For this month’s In Focus, we sat down with Lily Smith, Video Producer for Concierge Auctions, a marketplace for buying and selling the world’s finest properties, as well as a multiple Telly Award winner!
Lily has the enviable job of creating marketing film’s for some of the world’s most incredible homes, overseeing everything from concept to post-production.
Lily recently recently produced a short documentary on Concierge Auctions’ Key For Key™ giving program, which provides a new home for a family in need for every home we sell. The documentary depicts the stories of the families that received homes through their partnership with Giveback Homes and TECHO El Salvador, and the impact that these homes have on the community at large.
Prior to Concierge Auctions, Lily pursued multiple documentary media projects whose topics centered around a number of community-led initiatives around Austin. She holds a Bachelor of Science in Radio-Television-Film from The University of Texas at Austin
How does your creative process with these homes begin? Do you let the physical properties and their histories spike your creativity, or do you bring them to life with broader ideas that you have prior?
Before our team gets into our creative process, we research each property and storyline. Ideas come to us based on our initial observations, feelings, and the information we’ve gathered about the home. Because our buyers live around the globe, we strive to evoke what we believe is the desired lifestyle of the home and area. It’s crucial for us to understand why the owners care about their home and what makes their home special in order for us to help find someone who will appreciate it as much as they do. All of the properties we market differ in story, landscape, and ways to entertain. Oftentimes, the home shows its own story, whether it’s a place for raising a family, a place to unwind on vacation, or a significant historic treasure.
What has the ability to use aerial videography done for your creative process?
Aerial videography is key to our films because it shows the homes in their totality and from all angles. The landscape and surrounding areas, the community, the views they can share with their families—aerial footage gives a buyer a complete sense of the property, because you’re seeing it in a light that potential buyers might not see from a typical walk-through tour. Sunrise and sunset shots are some of the most important aspects we make sure to capture on every shoot, so the viewer can imagine waking up with these views. There’s a tranquil quality to these shots, and the color adds a layer of warmth to the physical structure of the home.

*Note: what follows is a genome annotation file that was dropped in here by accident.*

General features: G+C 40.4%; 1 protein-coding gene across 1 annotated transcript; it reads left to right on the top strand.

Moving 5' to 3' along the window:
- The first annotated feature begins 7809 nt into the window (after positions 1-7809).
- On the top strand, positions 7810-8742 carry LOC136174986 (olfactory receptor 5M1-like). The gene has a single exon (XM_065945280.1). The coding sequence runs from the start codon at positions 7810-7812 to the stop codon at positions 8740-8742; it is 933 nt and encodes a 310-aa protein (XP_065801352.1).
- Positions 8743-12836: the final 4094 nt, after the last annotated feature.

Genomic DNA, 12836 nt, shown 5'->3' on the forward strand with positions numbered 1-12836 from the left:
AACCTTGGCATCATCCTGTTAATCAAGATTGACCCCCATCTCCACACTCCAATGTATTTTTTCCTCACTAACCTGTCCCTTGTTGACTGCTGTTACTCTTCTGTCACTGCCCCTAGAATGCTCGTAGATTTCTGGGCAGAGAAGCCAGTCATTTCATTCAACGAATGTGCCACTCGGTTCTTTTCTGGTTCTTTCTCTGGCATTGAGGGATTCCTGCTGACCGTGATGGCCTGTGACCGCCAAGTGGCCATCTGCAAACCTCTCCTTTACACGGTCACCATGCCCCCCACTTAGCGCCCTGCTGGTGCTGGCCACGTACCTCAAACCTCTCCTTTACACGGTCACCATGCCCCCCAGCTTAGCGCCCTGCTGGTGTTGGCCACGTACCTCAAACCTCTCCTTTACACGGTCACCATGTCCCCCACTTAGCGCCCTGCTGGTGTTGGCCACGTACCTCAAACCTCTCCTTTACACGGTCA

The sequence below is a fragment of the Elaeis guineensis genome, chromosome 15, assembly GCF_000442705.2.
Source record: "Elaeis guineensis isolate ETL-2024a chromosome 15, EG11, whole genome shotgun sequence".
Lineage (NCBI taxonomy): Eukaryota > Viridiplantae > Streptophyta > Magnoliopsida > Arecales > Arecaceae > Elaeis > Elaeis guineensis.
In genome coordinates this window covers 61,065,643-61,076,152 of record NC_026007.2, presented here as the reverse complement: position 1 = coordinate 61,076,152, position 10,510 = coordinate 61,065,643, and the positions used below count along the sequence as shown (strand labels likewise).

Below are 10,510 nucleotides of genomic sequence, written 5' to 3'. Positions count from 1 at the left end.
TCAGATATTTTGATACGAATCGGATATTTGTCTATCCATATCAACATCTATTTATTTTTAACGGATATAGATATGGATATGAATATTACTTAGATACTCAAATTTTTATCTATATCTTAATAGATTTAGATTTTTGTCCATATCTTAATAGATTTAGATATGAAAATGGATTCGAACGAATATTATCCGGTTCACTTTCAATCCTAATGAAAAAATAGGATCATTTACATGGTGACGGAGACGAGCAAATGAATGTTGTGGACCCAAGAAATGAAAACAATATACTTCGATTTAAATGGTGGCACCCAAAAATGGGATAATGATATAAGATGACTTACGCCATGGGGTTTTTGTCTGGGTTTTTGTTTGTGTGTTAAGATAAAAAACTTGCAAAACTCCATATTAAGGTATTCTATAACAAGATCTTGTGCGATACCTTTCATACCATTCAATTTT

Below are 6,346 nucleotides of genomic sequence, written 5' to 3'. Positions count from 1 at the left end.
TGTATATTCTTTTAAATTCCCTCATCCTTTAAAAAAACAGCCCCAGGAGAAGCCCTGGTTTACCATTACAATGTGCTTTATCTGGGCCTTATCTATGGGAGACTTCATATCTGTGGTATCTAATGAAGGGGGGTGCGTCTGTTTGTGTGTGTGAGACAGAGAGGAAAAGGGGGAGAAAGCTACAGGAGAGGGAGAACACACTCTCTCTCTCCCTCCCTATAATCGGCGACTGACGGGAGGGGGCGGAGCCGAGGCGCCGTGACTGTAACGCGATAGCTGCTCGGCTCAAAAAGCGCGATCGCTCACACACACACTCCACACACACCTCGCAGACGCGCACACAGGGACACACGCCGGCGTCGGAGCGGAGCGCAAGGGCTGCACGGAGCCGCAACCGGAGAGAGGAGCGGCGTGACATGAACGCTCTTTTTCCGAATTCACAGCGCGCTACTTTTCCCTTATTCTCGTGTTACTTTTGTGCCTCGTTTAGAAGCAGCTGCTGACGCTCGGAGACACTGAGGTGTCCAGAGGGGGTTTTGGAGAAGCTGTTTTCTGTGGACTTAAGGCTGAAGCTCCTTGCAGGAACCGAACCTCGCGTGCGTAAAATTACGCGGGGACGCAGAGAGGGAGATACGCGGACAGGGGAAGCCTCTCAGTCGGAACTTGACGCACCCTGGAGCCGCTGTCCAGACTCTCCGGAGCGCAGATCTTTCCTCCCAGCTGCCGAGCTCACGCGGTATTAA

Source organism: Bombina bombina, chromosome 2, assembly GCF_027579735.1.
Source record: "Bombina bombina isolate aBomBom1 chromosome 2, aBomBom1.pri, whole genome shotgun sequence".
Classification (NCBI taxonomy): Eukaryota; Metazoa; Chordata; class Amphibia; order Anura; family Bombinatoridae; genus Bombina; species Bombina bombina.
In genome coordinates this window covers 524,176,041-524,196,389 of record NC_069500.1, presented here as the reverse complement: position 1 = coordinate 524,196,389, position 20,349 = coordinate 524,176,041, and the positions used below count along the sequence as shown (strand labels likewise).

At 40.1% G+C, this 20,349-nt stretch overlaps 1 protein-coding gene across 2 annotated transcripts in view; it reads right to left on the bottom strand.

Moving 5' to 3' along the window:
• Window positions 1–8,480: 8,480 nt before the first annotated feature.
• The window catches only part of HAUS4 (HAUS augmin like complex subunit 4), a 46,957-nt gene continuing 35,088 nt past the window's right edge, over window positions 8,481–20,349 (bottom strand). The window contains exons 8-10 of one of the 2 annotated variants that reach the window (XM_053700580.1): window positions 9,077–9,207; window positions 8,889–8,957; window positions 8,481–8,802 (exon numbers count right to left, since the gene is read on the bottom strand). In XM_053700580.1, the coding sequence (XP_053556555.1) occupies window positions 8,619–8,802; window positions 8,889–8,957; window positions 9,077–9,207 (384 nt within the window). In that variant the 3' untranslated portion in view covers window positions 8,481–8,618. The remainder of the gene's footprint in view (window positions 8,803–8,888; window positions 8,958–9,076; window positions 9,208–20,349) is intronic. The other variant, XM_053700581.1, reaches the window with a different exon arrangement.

Instead of just focusing your content around a purchase of the physical, you incorporate human aspects and elements of the surrounding lifestyles, into your winning pieces. Is this a deliberate part of your strategy and how do you think it influences potential buyers?
With our films, we strive to give our potential buyers a visceral sense of what it would feel like to live in these spaces. There are a few different ways we incorporate human aspects into our films.
For example, we had a property in Hawaii that was owned by the same family for five generations, and it was even once used as a retreat for King Kamehameha III, so it had a lot of history and significance to the sellers, and to Hawaiian culture as a whole. We filmed the seller walking barefoot across the grounds as she told the story of her family’s legacy as it relates to this sacred land in Hawaii. We incorporated these really intimate moments, like her smelling the flowers from the centuries-old established garden, wading through the waters at the bottom the 50-foot waterfall on the property — all as she’s describing the property’s “mana,” or essence. In this case, we wanted the seller to tell her own story in order to attract a buyer who would also find value in the rich history and unique characteristics of this property.
In other instances, we work with talent to set the mood and create a lifestyle for what we believe is fitting for the home and location. In our other winning piece, The Cragwood Estate in New Jersey, the owners shared archival photos of the home from the 1900s with our team so we aimed to emphasize the historic nature and perfectly preserved condition of the home, as we believed this would be appealing to the potential buyer. The script follows a little girl who explores the different spaces of the home trying to match the photos to the rooms in current day. We sparked curiosity in the viewer by pairing building music with the girl discovering the photos, admiring the details of the architecture, and taking the viewer through each room with a childlike energy and enthusiasm. The occasional surprise happens on these shoots; for example we discovered that the talent looked similar to the seller’s daughter. For this film, again, we speak to the emotional aspect of the property as told through the lens of a story, giving viewers a sense of the space and architectural details.
For each property we work as a team to analyze what the owners love about their home in order for us to capture the home’s authentic story, which in turn sparks excitement in the viewer’s eyes for what lies beyond the physical structure.
What do these wins mean for your team?
If a film is appreciated by our sellers and buyers, it means that we succeeded in telling the story of the property and our company’s values—bringing a buyer and simultaneously giving a memory piece to the seller. We’re honored to be recognized by the Telly Awards for our work, and it means even more knowing that we are being evaluated by some of the top professionals in the industry.